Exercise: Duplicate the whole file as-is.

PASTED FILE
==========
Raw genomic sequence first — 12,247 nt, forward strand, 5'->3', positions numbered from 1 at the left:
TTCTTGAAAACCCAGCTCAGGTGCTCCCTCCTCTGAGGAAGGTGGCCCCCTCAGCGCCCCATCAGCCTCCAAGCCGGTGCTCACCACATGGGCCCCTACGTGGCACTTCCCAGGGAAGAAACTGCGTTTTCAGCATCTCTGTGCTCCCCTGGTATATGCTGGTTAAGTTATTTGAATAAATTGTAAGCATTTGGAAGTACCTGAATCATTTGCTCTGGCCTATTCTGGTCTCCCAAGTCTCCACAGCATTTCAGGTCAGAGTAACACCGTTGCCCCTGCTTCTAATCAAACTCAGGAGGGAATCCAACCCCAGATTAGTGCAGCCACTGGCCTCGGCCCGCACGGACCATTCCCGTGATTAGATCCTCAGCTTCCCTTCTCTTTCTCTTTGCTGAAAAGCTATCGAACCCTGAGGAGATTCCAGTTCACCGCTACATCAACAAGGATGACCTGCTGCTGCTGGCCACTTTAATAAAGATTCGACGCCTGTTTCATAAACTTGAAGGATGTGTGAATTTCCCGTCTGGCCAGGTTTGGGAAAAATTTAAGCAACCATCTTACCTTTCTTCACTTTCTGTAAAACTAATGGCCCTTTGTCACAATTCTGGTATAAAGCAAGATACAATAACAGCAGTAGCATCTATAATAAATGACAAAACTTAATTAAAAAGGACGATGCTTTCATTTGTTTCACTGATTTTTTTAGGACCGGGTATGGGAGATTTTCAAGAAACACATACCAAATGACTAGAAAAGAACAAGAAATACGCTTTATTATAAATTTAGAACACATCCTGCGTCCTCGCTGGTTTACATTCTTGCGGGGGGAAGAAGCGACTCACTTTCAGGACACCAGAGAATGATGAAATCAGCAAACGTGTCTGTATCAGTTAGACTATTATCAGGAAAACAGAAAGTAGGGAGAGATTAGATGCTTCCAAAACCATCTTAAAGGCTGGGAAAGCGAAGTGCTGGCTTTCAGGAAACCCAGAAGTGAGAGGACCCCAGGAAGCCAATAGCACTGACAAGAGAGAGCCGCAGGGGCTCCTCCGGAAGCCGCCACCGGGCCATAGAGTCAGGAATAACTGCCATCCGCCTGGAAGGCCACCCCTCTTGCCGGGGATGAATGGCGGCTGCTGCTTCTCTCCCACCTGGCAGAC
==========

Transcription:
Raw genomic sequence first — 12,247 nt, forward strand, 5'->3', positions numbered from 1 at the left:
TTCTTGAAAACCCAGCTCAGGTGCTCCCTCCTCTGAGGAAGGTGGCCCCCTCAGCGCCCCATCAGCCTCCAAGCCGGTGCTCACCACATGGGCCCCTACGTGGCACTTCCCAGGGAAGAAACTGCGTTTTCAGCATCTCTGTGCTCCCCTGGTATATGCTGGTTAAGTTATTTGAATAAATTGTAAGCATTTGGAAGTACCTGAATCATTTGCTCTGGCCTATTCTGGTCTCCCAAGTCTCCACAGCATTTCAGGTCAGAGTAACACCGTTGCCCCTGCTTCTAATCAAACTCAGGAGGGAATCCAACCCCAGATTAGTGCAGCCACTGGCCTCGGCCCGCACGGACCATTCCCGTGATTAGATCCTCAGCTTCCCTTCTCTTTCTCTTTGCTGAAAAGCTATCGAACCCTGAGGAGATTCCAGTTCACCGCTACATCAACAAGGATGACCTGCTGCTGCTGGCCACTTTAATAAAGATTCGACGCCTGTTTCATAAACTTGAAGGATGTGTGAATTTCCCGTCTGGCCAGGTTTGGGAAAAATTTAAGCAACCATCTTACCTTTCTTCACTTTCTGTAAAACTAATGGCCCTTTGTCACAATTCTGGTATAAAGCAAGATACAATAACAGCAGTAGCATCTATAATAAATGACAAAACTTAATTAAAAAGGACGATGCTTTCATTTGTTTCACTGATTTTTTTAGGACCGGGTATGGGAGATTTTCAAGAAACACATACCAAATGACTAGAAAAGAACAAGAAATACGCTTTATTATAAATTTAGAACACATCCTGCGTCCTCGCTGGTTTACATTCTTGCGGGGGGAAGAAGCGACTCACTTTCAGGACACCAGAGAATGATGAAATCAGCAAACGTGTCTGTATCAGTTAGACTATTATCAGGAAAACAGAAAGTAGGGAGAGATTAGATGCTTCCAAAACCATCTTAAAGGCTGGGAAAGCGAAGTGCTGGCTTTCAGGAAACCCAGAAGTGAGAGGACCCCAGGAAGCCAATAGCACTGACAAGAGAGAGCCGCAGGGGCTCCTCCGGAAGCCGCCACCGGGCCATAGAGTCAGGAATAACTGCCATCCGCCTGGAAGGCCACCCCTCTTGCCGGGGATGAATGGCGGCTGCTGCTTCTCTCCCACCTGGCAGAC